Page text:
To be a teacher is in many ways to be a scapegoat. In America, we expect the impossible from our public schools. Educators toil in the shadow of continuous failure. Anyone who works in the profession is familiar with the attacks. We’re not equipping students with the skills they need to be college and career ready. We’re not training children to be 21st century ready. We’re leaving gifted and talented kids behind. We don’t use technology enough so our kids won’t know how to code. We use technology too often and therefore our kids have lost the art of conversation.
Ours is a cacophony of misdirection from inside and outside the profession. I wrote the following dialogue to help me process through the junk regularly flung at educators. I also wanted to share some of the resources that have nourished me this year.
American students are falling behind their international peers. We need innovation and entrepreneurship to revitalize our public schools.
Wrong. In Mean Scores in a Mean World, Lawrence Baines and Rhonda Goolsby disaggregate PISA data to demonstrate that “70% of American children are among the highest-scoring students in the world, despite the public schools’ open doors” to students with limited English proficiency and special needs. The claim that we need to reinvent school to compete with the rest of the world is a ruse, a fear mongering statement designed to make schools and elected officials open their doors and coffers to private entities.
What about that other 30%? Schools are failing children of color and children living below the poverty line.
Yup. Absolutely true. Schools have historically mistreated, marginalized, and underserved communities of color. And since high stakes testing rewards students who come from means, it should be no surprise when poor children perform badly on tests.
So how are you going to fix the achievement gap?
First off, the term achievement gap is problematic. In “Please Stop Using the Phrase ‘Achievement Gap’,” Camika Royal encourages us to watch our mouths around how we discuss the term. It enshrines white knowledge and places blame within families of color. To “eliminate the achievement gap” is to ignore the effects of more than two hundred years of racism, inequitable funding, and marginalization. Wealth gap? Yup. Education gap? Yup. Opportunity gap? For sure. But not an achievement gap.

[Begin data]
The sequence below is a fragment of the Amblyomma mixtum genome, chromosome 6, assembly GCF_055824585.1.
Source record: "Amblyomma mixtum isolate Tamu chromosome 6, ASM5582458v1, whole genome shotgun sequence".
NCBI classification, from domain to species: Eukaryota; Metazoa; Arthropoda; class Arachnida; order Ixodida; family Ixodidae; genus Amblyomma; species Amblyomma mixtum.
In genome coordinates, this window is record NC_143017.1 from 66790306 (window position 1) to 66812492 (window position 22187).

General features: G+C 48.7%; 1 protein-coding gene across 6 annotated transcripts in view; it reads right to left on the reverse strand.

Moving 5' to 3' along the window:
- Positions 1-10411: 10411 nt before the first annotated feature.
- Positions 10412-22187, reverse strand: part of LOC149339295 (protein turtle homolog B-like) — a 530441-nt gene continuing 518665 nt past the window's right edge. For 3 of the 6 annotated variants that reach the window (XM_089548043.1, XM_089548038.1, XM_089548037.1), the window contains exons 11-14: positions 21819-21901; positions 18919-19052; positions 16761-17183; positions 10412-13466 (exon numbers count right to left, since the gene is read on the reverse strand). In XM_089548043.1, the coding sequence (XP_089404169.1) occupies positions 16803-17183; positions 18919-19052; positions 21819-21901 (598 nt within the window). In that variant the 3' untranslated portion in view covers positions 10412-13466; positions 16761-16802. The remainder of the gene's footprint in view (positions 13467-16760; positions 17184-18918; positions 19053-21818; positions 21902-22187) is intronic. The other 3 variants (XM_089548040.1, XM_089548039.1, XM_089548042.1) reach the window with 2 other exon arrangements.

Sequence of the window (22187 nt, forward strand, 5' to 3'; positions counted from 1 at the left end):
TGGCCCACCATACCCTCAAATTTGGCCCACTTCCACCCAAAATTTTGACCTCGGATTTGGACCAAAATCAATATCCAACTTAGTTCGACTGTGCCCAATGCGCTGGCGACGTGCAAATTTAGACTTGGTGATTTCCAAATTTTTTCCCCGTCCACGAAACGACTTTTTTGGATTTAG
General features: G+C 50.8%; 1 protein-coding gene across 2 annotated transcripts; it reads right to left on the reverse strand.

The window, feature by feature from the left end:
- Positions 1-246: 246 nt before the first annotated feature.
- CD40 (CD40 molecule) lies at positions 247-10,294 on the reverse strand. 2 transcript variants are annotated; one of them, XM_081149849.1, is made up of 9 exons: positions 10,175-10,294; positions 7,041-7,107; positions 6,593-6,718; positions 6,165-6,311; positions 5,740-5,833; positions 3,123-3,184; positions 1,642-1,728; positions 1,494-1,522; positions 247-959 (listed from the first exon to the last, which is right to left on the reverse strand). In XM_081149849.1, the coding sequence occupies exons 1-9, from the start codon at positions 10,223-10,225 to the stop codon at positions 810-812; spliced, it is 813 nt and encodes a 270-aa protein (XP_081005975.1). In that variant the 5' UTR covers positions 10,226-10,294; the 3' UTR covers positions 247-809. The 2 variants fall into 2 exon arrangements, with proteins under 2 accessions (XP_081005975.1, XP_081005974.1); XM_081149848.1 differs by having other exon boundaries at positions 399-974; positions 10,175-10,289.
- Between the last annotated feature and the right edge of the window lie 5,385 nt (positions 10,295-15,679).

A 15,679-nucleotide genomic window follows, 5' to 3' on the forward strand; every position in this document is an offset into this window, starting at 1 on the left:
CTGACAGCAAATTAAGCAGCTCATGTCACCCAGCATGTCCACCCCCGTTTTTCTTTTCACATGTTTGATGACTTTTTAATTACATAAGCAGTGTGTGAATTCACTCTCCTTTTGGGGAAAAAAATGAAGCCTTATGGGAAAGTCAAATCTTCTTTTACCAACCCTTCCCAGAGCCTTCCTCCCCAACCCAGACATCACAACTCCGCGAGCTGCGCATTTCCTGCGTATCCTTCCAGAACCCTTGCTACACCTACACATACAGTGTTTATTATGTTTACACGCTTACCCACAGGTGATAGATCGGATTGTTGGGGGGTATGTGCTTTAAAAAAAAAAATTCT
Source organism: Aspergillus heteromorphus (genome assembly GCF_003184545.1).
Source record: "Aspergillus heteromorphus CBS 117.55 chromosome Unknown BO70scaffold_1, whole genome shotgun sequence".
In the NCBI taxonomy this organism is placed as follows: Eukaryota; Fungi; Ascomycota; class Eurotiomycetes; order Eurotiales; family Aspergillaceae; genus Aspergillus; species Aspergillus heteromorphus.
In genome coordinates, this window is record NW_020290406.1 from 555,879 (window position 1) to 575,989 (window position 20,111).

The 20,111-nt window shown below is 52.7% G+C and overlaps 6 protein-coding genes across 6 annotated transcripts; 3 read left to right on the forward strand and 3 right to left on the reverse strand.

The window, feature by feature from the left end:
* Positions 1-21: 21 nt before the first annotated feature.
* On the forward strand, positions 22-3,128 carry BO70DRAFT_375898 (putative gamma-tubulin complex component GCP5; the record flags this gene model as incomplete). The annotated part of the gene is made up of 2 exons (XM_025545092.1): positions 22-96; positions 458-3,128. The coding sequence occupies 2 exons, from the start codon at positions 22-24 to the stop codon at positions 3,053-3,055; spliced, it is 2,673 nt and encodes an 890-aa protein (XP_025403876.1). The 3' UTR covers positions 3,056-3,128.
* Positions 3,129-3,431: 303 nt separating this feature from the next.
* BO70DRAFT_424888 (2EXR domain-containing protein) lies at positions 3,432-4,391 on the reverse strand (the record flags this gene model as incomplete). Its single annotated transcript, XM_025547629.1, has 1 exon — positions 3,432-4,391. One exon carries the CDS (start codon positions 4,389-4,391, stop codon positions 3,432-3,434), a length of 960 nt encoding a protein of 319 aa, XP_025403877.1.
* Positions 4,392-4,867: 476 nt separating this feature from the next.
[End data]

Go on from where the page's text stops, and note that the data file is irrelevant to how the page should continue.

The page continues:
As for the answer to the question, here’s a start. Pay a living wage. Provide equitable funding for public schools through a centralized mechanism instead of local property taxes. Resist the militarization of schooling and put an end to racist discipline practices. End the school to prison pipeline. Ensure that all children have access to advanced courses and specialized content. Actively recruit and retain teachers of color.
In the midst of all this equity, won’t someone remember the gifted and talented?
The notion that gifted children are being left behind makes me apoplectic. As Megan Erickson notes in Class War: The Privatization of Childhood, “high-achieving” students are regularly separated out from the rest of us. They’re taught to value individual gains more than communal problem solving and empathy and the ability to explain concepts to peers. And efforts to identify “gifted minorities” aren’t an option as they do nothing to “challenge the foundational propositions of giftedness.”
American students are not career ready.
Wrong. In Skills Gap, Skill Shortages, and Skill Mismatches: Evidence and Arguments for the United States, Peter Cappelli destroys the popular notion that public schools fail to prepare students for the workforce. Cappelli traces this idea from its contemporary beginnings in the late 1950s (Sputnik, the 1958 National Defense Act) through the 1990s (America’s Choice: High Skills or Low Wages?) and into the millennium (the ascension of STEM). It’s an employer’s duty to train their employees. The notion that schools aren’t preparing kids for work is absurd and unfounded.
Cultural competency and diversity training are about developing empathy and understanding.
As Leigh Patel says in The Irrationality of Antiracist Empathy, “empathy does not require the realignment of social relations.” Spending a few afternoons paying lip service to a whitewashed form of diversity ignores the everyday racism that exists in our society and in our schools. Patel’s essay serves as a fierce reminder that asking white teachers to sit around and discuss our racial identities does nothing to confront racism or decenter white supremacy. She points out that while such discussions are necessary, they are not sufficient in developing a plan of attack to dismantle white domination.
Teaching is a fiercely political act. The classroom is, and has always been, a contested site of meaning. The funds of knowledge we teach, the ways of learning we value, and the subjectivities we help bring into being are all wrapped up in issues of race, class, gender, and power. The potential strength of our profession rests with our ability to rise up and talk back about the issues that matter.